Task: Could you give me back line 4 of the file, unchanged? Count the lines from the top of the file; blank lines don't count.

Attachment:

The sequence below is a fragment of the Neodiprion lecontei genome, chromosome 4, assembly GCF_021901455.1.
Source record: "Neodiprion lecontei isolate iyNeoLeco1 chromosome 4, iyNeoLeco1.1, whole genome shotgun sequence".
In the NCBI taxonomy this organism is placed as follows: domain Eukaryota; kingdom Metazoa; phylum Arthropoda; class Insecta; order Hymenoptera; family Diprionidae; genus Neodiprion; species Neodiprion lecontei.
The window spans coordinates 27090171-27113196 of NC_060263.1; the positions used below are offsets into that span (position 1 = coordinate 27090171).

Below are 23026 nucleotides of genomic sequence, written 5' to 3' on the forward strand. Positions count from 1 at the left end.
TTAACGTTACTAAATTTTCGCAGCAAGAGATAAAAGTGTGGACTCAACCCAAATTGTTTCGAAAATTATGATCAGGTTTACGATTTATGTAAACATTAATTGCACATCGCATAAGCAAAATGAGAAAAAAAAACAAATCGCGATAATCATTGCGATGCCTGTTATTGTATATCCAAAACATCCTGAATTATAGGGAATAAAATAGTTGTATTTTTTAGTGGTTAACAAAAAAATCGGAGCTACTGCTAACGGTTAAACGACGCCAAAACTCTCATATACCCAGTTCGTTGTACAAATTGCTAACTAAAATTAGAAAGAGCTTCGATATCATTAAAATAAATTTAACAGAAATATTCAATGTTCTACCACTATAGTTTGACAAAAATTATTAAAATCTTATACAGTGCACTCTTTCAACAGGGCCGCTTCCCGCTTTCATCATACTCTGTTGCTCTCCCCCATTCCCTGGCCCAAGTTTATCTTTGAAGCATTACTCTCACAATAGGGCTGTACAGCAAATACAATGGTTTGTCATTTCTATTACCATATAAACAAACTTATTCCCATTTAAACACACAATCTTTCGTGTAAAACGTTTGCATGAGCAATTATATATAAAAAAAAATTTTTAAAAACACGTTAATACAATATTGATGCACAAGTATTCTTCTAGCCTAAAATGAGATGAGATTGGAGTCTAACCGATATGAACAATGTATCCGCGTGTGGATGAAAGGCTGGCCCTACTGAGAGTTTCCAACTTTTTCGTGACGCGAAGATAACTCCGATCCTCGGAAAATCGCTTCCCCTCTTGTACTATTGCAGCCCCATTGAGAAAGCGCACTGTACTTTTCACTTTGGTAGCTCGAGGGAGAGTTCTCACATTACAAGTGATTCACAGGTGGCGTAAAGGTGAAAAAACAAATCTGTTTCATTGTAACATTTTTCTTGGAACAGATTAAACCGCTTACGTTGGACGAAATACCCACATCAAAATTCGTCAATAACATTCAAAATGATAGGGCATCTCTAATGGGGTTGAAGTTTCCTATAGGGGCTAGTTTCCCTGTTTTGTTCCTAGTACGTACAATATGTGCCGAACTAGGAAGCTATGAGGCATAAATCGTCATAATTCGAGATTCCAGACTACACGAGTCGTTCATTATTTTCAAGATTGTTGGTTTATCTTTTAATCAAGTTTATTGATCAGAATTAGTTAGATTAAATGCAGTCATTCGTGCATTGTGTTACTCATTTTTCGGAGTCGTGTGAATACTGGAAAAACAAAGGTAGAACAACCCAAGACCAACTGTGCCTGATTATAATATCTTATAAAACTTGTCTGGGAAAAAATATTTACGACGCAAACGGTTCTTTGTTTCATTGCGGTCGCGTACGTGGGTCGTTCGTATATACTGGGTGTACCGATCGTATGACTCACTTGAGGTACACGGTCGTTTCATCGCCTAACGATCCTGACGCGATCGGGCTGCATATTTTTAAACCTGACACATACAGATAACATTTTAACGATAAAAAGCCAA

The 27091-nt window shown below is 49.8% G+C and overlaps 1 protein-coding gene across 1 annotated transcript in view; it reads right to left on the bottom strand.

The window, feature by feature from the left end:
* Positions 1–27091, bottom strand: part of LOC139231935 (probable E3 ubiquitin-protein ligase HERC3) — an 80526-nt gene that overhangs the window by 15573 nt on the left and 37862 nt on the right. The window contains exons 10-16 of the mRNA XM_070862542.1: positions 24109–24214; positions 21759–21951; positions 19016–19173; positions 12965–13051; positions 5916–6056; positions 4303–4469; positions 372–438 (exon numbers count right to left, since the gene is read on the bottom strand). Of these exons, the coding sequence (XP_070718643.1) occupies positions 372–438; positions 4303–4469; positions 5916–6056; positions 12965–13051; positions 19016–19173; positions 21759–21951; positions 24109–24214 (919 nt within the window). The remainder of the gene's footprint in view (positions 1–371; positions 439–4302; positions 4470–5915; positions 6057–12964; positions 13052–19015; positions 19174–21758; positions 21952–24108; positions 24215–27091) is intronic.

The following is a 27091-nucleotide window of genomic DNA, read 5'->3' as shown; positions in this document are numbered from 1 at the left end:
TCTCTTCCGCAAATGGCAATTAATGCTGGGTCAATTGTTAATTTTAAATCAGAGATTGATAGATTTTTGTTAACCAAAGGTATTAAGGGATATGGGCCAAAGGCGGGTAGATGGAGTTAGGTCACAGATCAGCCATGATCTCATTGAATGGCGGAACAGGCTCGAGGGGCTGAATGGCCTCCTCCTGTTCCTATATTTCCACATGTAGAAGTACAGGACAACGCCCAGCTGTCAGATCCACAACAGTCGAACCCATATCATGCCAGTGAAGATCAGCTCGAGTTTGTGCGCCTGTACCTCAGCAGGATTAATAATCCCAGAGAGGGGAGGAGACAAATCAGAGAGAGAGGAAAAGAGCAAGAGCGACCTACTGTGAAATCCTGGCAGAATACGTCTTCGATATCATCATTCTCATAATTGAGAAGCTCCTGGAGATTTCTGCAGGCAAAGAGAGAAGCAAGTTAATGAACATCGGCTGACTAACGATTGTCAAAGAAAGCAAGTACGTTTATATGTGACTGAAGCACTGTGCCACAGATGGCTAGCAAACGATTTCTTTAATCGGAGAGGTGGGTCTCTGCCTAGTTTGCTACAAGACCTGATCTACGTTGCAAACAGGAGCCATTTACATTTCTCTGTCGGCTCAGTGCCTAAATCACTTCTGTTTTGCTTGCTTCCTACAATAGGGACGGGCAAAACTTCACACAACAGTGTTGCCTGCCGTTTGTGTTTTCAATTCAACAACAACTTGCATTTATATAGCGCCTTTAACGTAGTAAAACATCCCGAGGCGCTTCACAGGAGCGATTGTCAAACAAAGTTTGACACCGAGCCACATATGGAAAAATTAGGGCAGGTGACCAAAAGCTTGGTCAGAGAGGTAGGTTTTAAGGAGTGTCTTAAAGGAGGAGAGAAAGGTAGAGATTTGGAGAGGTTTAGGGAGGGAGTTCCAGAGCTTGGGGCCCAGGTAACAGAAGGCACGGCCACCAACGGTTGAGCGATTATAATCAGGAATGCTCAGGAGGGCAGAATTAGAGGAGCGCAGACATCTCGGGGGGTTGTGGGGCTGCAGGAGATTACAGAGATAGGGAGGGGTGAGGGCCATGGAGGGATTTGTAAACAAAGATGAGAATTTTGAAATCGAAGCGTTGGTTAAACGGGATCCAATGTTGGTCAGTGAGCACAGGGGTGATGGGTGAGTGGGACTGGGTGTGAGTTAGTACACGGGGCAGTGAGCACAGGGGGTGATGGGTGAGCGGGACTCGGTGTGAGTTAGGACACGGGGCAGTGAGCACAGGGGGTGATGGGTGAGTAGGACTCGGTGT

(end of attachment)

The window spans coordinates 27090171-27113196 of NC_060263.1; the positions used below are offsets into that span (position 1 = coordinate 27090171).